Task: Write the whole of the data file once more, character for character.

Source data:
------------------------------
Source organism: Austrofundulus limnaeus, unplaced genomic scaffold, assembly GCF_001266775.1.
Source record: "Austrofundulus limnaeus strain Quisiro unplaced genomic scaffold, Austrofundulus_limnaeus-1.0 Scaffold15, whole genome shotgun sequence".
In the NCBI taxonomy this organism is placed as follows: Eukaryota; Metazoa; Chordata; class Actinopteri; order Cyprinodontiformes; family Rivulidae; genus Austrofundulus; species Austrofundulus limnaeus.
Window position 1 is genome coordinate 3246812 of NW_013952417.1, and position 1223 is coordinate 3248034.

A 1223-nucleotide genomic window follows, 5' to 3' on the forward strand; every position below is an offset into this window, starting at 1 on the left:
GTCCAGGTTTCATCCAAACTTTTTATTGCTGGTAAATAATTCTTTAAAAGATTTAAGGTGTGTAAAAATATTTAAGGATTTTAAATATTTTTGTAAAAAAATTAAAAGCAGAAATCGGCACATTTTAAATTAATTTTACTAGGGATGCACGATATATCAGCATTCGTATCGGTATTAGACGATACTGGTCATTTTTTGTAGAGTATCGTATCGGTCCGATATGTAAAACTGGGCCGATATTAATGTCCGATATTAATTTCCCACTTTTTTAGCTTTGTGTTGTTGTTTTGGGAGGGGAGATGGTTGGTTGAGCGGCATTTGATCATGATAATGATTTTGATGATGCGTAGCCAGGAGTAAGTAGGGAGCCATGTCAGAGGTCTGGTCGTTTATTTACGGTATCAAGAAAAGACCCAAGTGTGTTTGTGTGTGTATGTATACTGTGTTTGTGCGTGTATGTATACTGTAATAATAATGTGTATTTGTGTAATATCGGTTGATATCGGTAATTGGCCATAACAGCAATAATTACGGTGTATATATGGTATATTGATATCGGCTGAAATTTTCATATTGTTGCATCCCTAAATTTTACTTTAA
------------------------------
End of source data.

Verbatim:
Source organism: Austrofundulus limnaeus, unplaced genomic scaffold, assembly GCF_001266775.1.
Source record: "Austrofundulus limnaeus strain Quisiro unplaced genomic scaffold, Austrofundulus_limnaeus-1.0 Scaffold15, whole genome shotgun sequence".
In the NCBI taxonomy this organism is placed as follows: Eukaryota; Metazoa; Chordata; class Actinopteri; order Cyprinodontiformes; family Rivulidae; genus Austrofundulus; species Austrofundulus limnaeus.
Window position 1 is genome coordinate 3246812 of NW_013952417.1, and position 1223 is coordinate 3248034.

A 1223-nucleotide genomic window follows, 5' to 3' on the forward strand; every position below is an offset into this window, starting at 1 on the left:
GTCCAGGTTTCATCCAAACTTTTTATTGCTGGTAAATAATTCTTTAAAAGATTTAAGGTGTGTAAAAATATTTAAGGATTTTAAATATTTTTGTAAAAAAATTAAAAGCAGAAATCGGCACATTTTAAATTAATTTTACTAGGGATGCACGATATATCAGCATTCGTATCGGTATTAGACGATACTGGTCATTTTTTGTAGAGTATCGTATCGGTCCGATATGTAAAACTGGGCCGATATTAATGTCCGATATTAATTTCCCACTTTTTTAGCTTTGTGTTGTTGTTTTGGGAGGGGAGATGGTTGGTTGAGCGGCATTTGATCATGATAATGATTTTGATGATGCGTAGCCAGGAGTAAGTAGGGAGCCATGTCAGAGGTCTGGTCGTTTATTTACGGTATCAAGAAAAGACCCAAGTGTGTTTGTGTGTGTATGTATACTGTGTTTGTGCGTGTATGTATACTGTAATAATAATGTGTATTTGTGTAATATCGGTTGATATCGGTAATTGGCCATAACAGCAATAATTACGGTGTATATATGGTATATTGATATCGGCTGAAATTTTCATATTGTTGCATCCCTAAATTTTACTTTAA